Apple iOS and Google Android remain the dominant operating systems for smartphones and tablets. But alternatives like Canonical's Ubuntu and Firefox OS are hoping to disrupt the mobile market -- despite the stark reality that even Microsoft and Blackberry are having trouble gaining ground. So how do upstarts like Ubuntu hope to grab market share?

Today's Wall Street Journal offers a compelling look at the debate. The stark market reality: Many vendors are striving to become a viable third mobile platform vs. iOS and Android -- which command nearly 88 percent of the smartphone market, according to IDC figures for 2012. The Journal notes that:

  • Huawei Technologies, LG Electronics and ZTE Corp. will ship phones with Mozilla Firefox OS later this year.
  • Samsung and Intel are working on a system, called Tizen, that will ship on a mobile phone in Q3.
  • Canonical is working on a smartphone version of Ubuntu that will ship in early 2014.
  • Jolla, a Finland startup, will launch its own Sailfish-based smartphone later this year.

The One to Watch

Of that list, The VAR Guy is most intrigued by Canonical. The reason: Ubuntu has strong mind share and reasonable market share in the PC desktop market. Many university students, corporate programmers and hackers (the good kind) use Ubuntu for their day-to-day computing needs. Plus, Ubuntu seems to be catching momentum in the server market -- particularly when it comes to cloud computing.

Kyle MacDonald, VP of cloud at Canonical, told The VAR Guy that cloud computing is now Canonical's fastest growing business. But Canonical Chairman Mark Shuttleworth told our resident blogger that the mobile and cloud waves are equally important to Canonical. 

Familiar Story: One Code Base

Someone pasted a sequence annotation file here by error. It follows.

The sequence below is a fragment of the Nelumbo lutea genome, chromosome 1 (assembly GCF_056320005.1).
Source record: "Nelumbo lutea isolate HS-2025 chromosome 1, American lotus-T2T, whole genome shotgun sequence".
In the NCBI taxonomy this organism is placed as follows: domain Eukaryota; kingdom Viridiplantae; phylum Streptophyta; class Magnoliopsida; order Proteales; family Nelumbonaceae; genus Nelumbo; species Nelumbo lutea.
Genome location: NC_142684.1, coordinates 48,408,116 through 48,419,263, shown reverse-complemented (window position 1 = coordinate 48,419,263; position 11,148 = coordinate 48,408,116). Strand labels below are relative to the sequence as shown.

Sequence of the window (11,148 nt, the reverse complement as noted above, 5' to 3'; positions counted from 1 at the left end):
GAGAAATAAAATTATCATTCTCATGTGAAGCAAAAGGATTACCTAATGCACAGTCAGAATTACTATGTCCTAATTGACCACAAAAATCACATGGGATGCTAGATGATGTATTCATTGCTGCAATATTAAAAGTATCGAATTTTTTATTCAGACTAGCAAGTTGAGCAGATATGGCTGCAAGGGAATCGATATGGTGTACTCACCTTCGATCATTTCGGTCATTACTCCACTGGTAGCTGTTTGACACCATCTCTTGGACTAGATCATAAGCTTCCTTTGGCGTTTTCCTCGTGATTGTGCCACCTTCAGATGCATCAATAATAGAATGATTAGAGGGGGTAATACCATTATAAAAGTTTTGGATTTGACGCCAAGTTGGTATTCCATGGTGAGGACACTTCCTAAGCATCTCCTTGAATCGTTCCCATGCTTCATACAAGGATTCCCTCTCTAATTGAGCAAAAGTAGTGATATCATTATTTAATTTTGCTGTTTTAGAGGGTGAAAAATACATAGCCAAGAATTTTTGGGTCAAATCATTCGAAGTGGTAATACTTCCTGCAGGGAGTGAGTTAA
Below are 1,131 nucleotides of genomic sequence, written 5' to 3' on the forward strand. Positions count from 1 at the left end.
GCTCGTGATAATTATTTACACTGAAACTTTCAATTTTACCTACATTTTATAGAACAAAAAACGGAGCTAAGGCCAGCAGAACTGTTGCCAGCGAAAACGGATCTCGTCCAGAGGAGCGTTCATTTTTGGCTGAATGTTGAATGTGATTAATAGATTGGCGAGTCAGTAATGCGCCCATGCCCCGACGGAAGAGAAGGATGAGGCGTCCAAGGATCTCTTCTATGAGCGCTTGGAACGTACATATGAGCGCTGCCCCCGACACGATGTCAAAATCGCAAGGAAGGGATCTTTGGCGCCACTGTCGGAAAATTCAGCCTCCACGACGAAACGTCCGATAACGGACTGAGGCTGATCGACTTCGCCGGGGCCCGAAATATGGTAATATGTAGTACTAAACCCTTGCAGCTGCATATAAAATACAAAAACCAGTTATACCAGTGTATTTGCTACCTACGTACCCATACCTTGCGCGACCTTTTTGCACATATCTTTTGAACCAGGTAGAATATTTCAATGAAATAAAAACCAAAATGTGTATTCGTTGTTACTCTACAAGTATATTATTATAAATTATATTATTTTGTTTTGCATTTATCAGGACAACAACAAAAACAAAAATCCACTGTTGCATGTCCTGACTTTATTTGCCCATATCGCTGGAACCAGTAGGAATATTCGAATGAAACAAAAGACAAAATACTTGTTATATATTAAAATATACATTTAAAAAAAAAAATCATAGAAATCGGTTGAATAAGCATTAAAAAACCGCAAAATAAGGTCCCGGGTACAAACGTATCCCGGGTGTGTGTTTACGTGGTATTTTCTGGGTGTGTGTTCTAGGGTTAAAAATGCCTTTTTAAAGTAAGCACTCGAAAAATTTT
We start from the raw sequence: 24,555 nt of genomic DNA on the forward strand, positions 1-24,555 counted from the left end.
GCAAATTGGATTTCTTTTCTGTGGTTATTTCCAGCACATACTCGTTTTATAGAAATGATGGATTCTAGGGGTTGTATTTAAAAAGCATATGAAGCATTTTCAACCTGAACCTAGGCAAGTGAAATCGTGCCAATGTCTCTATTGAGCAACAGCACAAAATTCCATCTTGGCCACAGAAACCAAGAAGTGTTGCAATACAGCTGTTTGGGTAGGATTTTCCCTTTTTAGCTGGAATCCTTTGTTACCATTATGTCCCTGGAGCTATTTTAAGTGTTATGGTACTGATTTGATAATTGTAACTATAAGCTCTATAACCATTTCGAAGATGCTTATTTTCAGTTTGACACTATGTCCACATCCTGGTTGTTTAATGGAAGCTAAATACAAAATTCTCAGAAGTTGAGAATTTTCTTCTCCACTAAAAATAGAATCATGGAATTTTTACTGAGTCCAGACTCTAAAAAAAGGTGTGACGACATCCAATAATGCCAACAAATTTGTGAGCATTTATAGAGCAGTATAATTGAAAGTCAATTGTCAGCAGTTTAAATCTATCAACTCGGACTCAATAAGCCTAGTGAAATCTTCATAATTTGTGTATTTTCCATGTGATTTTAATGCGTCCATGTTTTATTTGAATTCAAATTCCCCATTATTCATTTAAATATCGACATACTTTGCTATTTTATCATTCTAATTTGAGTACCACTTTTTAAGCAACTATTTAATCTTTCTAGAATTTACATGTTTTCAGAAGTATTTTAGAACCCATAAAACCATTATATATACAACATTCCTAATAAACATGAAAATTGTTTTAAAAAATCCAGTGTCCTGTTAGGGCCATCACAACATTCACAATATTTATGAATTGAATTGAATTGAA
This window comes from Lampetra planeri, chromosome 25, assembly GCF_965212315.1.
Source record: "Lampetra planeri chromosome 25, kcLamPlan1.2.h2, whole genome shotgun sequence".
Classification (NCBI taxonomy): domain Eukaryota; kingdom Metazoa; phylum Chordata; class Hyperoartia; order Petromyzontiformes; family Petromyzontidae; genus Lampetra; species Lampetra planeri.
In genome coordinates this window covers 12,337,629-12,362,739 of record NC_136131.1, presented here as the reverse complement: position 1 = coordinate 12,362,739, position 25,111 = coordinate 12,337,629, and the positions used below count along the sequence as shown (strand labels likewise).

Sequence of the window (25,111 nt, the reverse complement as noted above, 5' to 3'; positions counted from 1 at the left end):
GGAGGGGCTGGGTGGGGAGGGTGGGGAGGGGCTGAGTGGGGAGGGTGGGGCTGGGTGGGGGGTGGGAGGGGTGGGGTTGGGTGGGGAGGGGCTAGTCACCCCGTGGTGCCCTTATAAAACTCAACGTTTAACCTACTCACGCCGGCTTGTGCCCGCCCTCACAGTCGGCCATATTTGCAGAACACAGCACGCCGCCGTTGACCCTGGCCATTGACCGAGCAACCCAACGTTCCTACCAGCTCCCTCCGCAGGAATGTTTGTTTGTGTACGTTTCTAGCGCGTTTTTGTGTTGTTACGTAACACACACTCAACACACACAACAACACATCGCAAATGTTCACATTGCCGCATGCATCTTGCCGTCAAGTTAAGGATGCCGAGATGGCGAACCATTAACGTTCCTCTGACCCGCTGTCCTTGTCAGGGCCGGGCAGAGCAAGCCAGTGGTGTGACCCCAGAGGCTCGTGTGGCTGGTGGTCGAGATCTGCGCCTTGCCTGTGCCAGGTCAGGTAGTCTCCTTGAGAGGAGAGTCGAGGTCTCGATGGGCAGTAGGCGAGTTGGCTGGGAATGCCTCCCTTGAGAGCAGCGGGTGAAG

Canonical's strategy is simple but compelling: Give software developers a single code base and a common set of APIs (application programming interfaces) upon which to build their apps and applications -- whether their apps are mobile, desktop, server or cloud.

As Canonical Product Manager Richard Collins told The Wall Street Journal: "We want to offer a viable, non-fragmented alternative to Android where both mobile operators and OEMs have a greater deal of flexibility for both service and unser interface customization."

In other words, Canonical is hoping to profit from Android fragmentation. In some cases, software developers and device makers are having a difficult time making sure their hardware and software works with all the different Android flavors in the market. Similarly, you can imagine VARs and IT consultants struggling to offer support (mobile application management, mobile device management) for all those Android flavors.

In stark contrast, Canonical is vowing to make sure Ubuntu remains a single code base.

PC Makers and Smartphones?

That's a compelling strategy. But Ubuntu is going to need a few lucky breaks to gain market share on smartphones and tablets. Among the potential lucky breaks: PC makers are very familiar with Ubuntu. Michael Dell has personally run the operating system from time to time, and Dell has supported Ubuntu on various mobile, desktop and server configurations. The story is somewhat similar at HP and Lenovo; both companies offer varying degrees of Ubuntu support.

Generally speaking, Dell has been retreating from the consumer market toward corporate data centers. But if Michael Dell wants to make another run at the smartphone market you can bet Ubuntu will be on his shortlist of options. The same goes for HP, where that company is already introducing Google Chromebooks as an alternative to Windows 8 devices. Ditto for Lenovo, which also keeps its options open in the software market.

The VAR Guy isn't predicting victory for Ubuntu on smartphones. But Canonical's strategy is worth watching.